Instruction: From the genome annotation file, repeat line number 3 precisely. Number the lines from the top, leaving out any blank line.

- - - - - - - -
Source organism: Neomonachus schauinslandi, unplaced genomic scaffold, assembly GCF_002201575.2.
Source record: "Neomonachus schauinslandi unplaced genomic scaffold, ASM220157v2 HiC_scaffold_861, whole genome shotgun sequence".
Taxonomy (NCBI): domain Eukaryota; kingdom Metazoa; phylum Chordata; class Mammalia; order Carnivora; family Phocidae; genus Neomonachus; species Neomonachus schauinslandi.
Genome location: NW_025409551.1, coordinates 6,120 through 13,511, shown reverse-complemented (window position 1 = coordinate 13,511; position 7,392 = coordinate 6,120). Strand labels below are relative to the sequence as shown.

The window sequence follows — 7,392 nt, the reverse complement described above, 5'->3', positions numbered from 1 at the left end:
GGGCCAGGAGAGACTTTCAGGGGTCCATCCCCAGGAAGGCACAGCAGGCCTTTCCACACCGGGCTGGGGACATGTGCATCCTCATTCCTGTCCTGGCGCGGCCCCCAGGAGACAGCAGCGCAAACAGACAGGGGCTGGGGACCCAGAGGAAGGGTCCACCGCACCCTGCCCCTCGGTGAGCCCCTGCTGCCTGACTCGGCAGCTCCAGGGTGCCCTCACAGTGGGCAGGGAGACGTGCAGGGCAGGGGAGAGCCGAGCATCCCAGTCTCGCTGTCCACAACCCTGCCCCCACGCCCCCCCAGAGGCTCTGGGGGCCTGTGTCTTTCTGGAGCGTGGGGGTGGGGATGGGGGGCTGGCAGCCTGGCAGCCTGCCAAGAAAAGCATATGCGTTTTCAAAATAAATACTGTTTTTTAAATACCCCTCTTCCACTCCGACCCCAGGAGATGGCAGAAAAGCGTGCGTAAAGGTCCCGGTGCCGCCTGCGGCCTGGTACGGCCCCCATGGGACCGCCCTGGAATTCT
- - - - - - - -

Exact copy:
Taxonomy (NCBI): domain Eukaryota; kingdom Metazoa; phylum Chordata; class Mammalia; order Carnivora; family Phocidae; genus Neomonachus; species Neomonachus schauinslandi.